Republican Mega-Donor Foster Friess Urges Moderate Path On Gay Rights

"My number one issue is: How do we support them and rally behind the gay community to make sure it's safe for them, just, to live?" he said of international dangers. Uncertain on DOMA.

NATIONAL HARBOR, Md. — The mega-donor Foster Friess is best known as the moneyman behind Rick Santorum's socially conservative presidential campaign, the self-described born-again Christian takes a far more moderate position than his candidate on gay issues — because, he said, of a personal connection, his gay brother-in-law.

"When you talk about the party, that's the problem because there isn't any unified message," Friess said of the Republican Party's position on gay issues Thursday in an interview at the Conservative Political Action Conference Thursday. "You've got people who are gay-bashers, who forget that these are human beings that need love just like all of us need love. We have to be sensitive to that."

As with many conservatives who profess a level of support for gay rights, Friess first focused on the international scene for his attention.

"I've said before, the number one thing that we have to work on is protecting the gay community from sharia law. Now, in the United States, it's probably not a big issue right now, but my brother-in-law is gay and his partner and I would like them to be able to travel any place in the world without them risking harm," Friess said. "In Iran, they basically hang them or behead them. So, my number one issue is: How do we support them and rally behind the gay community to make sure it's safe for them, just, to live?"

Looking inside the United States, he said, "I think culture precedes politics, and I think the attempts to try and legislate people's behavior ... isn't going to be productive until the culture decides what they want to achieve.

He did single out one domestic issue — a consequence of the Defense of Marriage Act's prohibition on federal recognition of same-sex couples' marriages: "I think it's unfair that people can't give assets to whoever they want. When I die, my assets can go to my wife. And a gay person — you ought to have a system where maybe you can just say, 'You can give your assets to anybody you want.'"

Although his solution isn't the same sought by Edith Windsor in her challenge to DOMA that is before the Supreme Court, Friess raised the issue as one of fairness. He also connected it to other issues, which he characterized as more significant harms to marriage than would allowing same-sex couples to marry.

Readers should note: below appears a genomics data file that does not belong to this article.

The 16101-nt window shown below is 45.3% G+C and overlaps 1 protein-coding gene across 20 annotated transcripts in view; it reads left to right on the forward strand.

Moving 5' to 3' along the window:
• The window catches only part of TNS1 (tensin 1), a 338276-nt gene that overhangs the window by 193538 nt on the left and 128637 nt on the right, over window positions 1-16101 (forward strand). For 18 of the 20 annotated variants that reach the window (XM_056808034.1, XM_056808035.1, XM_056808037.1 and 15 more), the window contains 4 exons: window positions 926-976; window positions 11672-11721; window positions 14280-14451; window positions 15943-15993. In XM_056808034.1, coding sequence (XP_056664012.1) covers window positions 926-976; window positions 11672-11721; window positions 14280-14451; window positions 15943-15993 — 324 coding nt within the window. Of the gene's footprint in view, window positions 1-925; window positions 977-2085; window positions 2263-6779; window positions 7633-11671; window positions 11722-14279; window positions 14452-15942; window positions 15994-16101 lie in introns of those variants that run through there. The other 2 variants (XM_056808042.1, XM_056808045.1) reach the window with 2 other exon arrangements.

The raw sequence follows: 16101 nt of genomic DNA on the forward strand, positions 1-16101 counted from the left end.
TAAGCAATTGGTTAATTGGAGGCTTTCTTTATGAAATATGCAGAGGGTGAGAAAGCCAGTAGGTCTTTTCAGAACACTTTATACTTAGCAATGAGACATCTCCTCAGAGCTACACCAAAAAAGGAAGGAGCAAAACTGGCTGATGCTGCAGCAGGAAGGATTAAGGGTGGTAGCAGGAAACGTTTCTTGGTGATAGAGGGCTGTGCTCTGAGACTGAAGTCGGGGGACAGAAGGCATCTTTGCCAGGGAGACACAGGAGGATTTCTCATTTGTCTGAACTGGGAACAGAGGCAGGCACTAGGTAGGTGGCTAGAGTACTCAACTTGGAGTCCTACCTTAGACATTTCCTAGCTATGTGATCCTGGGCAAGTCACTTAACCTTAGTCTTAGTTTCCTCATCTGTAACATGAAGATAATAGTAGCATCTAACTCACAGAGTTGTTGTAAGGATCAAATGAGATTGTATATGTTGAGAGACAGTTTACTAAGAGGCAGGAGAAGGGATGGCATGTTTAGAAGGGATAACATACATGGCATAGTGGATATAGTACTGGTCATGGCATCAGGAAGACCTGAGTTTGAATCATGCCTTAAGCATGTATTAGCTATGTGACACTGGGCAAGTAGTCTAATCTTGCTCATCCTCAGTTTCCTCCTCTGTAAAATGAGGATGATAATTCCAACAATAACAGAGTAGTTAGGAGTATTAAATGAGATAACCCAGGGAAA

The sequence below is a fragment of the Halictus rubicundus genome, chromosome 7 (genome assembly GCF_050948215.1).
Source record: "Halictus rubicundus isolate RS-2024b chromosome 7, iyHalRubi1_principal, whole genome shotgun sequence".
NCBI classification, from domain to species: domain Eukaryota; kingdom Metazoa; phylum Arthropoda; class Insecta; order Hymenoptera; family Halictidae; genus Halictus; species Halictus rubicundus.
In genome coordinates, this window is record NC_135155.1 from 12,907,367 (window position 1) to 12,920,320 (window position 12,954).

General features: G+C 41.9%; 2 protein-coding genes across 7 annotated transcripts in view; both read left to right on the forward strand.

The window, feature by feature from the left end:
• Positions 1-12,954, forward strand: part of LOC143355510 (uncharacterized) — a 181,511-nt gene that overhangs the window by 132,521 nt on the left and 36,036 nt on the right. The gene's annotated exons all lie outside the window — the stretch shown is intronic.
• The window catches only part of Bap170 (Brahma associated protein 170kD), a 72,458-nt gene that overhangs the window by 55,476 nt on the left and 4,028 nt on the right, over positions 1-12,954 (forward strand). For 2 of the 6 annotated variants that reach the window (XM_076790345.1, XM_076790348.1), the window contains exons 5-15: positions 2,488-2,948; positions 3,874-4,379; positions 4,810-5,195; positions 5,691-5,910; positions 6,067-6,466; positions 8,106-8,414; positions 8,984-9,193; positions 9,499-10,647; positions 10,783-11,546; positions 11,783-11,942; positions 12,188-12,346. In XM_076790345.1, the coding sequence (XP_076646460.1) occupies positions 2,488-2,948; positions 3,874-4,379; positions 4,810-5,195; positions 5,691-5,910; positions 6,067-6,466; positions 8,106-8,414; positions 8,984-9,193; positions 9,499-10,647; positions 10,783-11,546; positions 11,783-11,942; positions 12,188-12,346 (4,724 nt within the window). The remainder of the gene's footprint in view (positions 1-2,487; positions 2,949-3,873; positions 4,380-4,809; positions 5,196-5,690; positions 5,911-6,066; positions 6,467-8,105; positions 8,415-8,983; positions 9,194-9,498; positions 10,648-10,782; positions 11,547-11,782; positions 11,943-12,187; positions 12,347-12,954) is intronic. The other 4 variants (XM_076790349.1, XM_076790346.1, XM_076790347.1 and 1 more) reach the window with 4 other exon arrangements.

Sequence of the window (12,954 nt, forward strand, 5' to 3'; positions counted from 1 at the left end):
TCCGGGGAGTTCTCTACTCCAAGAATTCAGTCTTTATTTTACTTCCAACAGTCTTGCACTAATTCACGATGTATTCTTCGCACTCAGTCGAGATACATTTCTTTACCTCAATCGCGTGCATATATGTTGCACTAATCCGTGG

"I think it ties into the other problem: We have to be concerned about heterosexual marriage," Friess said. "We have now 60-70 percent of Hispanics and blacks born out of wedlock. And, with Caucasians, it's 30 percent. So, the whole idea of — 'How do we encourage fatherhood? If they father a child, what's their responsibility to that child?' — I think that is probably a much bigger issue than any of the other issue that we might deal with in terms of the sexual realm or the whole idea of relationships."

Friess hedged on whether those views mean DOMA should be struck down when the Supreme Court considers its constitutionality this spring.

"I'm not a lawyer. I don't know what's going on. I just know that the people that I meet who are gay, including my brother-in-law and his partner, and my wife is very active in the art community, and we meet a lot of people that are gay, I think, number one, it's our responsibility to love them. That's the bottom line," he said.

"I don't get so involved in the technical aspects of the marriage issue," Friess said. "It's just perplexing for all of us. Just, the bottom line is: How do we reduce the divisiveness?"

Echoing others at CPAC who seem intent on moving the party away from an anti-gay position yet who likewise aren't prepared to fully embrace marriage equality as a right, he pointed to religious liberty concerns.

"I think there's a certain amount of this gay issue that is a religious liberty issue. I was talking with a very, very prominent gay person whose name I won't mention. He said, 'Look, I lost my partner a year ago, and I still wear the ring of commitment that cherishes our relationship we had, but churches ought to have the right to believe what they believe,'" Friess relayed. "If we really want to cherish religious freedom, people who want to believe that same-sex marriage should take place, they have a right to believe that, and people who want to believe it's inappropriate, we should not demonize those people — if we really believe in religious liberty."